Sunday, July 17, 2011

How to Save a Chicken

In 1993, I was working at the Humpback Rocks Mountain Farm at Milepost 5.8 on the Blue Ridge Parkway.  On the farm I interpreted life in 1890 by doing many of the things women would have been doing.   I took care of an heirloom garden, made quilts, did spinning, weaving, knitting, & dyeing, cooked in a fireplace and took care of a flock of chickens.

Humpback Rocks Mountain Farm--Blue Ridge Parkway--Milepost 5.8

I always tried to make sure that I removed all of the eggs from the chicken coop on a daily basis, especially after one of the hens started getting broody.  Well, she was a sneaky hen and before I realized what she was doing, she was setting on a nest full of eggs.  At that point, I did not have any idea how long she had been setting and the thoughts of throwing away eggs that already had developing chicks inside made me very sad, so I decided to go ahead and let her hatch them.  On the morning that I thought they were going to hatch, I arrived at work extra early and heard soft little peeps from inside the chicken coop before I could even get the door open.

There was the hen, still on the nest, with several little beady-eyed chicks peeking out from under her!  I knew that the eggs might continue to hatch for awhile, so I went ahead and turned the other chickens out and fed and watered them.  All day, I continue to go out and peek inside the coop.  The little chicks were running around inside the coop and they were so cute!  By early afternoon, the mother hen had left the nest and was running around with the other chickens down in the woods.   I took the opportunity to see how many chicks there were and how many eggs were left.  There were three eggs still in the nest.  Two of them made an ominous slushy sound when I gently shook them.  I knew those were as rotten as they could be, so I tossed them far up into the woods were they exploded with a loud "pop".  When I picked up the third egg, I could tell that it was not a rotten egg. In fact, the egg had been "pipped" by the little chick inside.  When I listened carefully, I could hear the little chick peeping inside!  I gently replaced the egg in the nest, determined to let nature take its course.   A couple hours after that, I went back to check on the egg.  Nothing had changed.  I picked the egg up and listened carefully.  There was no movement inside the egg.  There was still just a small crack in the shell.  And I heard just a couple of very faint, weak peeps from inside the egg.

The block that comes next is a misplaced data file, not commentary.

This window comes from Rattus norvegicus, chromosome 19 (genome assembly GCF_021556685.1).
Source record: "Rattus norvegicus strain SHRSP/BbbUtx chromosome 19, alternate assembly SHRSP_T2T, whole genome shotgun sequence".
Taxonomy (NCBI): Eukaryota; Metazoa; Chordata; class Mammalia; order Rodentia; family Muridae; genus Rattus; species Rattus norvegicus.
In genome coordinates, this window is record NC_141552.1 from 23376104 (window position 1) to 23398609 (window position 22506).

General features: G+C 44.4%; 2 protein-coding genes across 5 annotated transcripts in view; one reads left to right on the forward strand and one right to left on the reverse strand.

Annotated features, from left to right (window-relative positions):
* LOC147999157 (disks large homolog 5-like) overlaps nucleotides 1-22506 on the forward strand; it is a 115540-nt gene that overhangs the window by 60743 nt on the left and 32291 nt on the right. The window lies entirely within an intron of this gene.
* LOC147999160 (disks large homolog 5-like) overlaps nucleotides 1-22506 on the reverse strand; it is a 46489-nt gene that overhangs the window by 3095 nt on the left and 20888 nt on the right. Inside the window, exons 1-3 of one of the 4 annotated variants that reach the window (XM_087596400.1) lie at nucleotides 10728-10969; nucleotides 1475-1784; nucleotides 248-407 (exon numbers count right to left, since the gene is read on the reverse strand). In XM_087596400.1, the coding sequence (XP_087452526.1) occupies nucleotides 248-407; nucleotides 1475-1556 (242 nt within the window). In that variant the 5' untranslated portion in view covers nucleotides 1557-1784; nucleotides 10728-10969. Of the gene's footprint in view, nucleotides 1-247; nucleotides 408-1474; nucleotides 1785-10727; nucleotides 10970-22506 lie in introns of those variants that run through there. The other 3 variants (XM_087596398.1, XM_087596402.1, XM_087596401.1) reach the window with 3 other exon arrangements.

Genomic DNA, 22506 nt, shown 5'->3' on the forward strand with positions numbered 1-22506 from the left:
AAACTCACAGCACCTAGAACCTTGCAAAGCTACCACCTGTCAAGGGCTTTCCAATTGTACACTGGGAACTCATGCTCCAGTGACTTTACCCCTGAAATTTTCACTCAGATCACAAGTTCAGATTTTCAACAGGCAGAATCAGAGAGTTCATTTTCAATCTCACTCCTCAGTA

Well, I was just sure that since the hen had left the nest hours before, that the little chick was dying inside the egg without the warmth of its mothers body and that it was too weak to get out of the egg without assistance.
Yep.  I peeled that little chick out of the egg.  I had no idea that this was going to be a bit of a gross undertaking.   I took a small towel and laid the little chick on it.  It was too weak to stand up and it could barely peep.  But it had its little eyes open.  I knew that I needed to get it warm, so I wrapped it up and held it against my chest so that hopefully, my body heat would warm it up.

While all of this was going on, Parkway visitors were coming by the cabin and asking me why I was holding a dishtowel to my chest.  I will never forget when I showed the little chick to one family, which included an elderly grandfather.  He took one look at the chick, which was just laying in my hand, gasping for breath, and said, "That thing ain't gonna make it.  Ya might as well just throw it in the woods!"   That comment made me SO mad!

It got to be 5pm, which meant it was time to go home.   I tried to sneak the little chick back into the nest with the other chicks, but the mother hen immediately started viciously pecking at the little orphaned chick.  Now what?!  There was nothing to do but to take the little thing home with me.  After I got home, I was looking at the little chick, which was still to weak too stand up.  I thought that maybe it was hungry.  So, I mixed up some cornmeal & water and made a thick gruel. I force fed that little chick using an eye dropper.  I was not very successful.  (What I didn't know at the time was that chicks do not really eat in the first day or so of their life and there I was trying to force feed the little thing!)  Well, I had no way to keep it warm, other than holding it against my body, so when I went to bed that night, I wrapped it up in a towel and held it against my chest as I slept.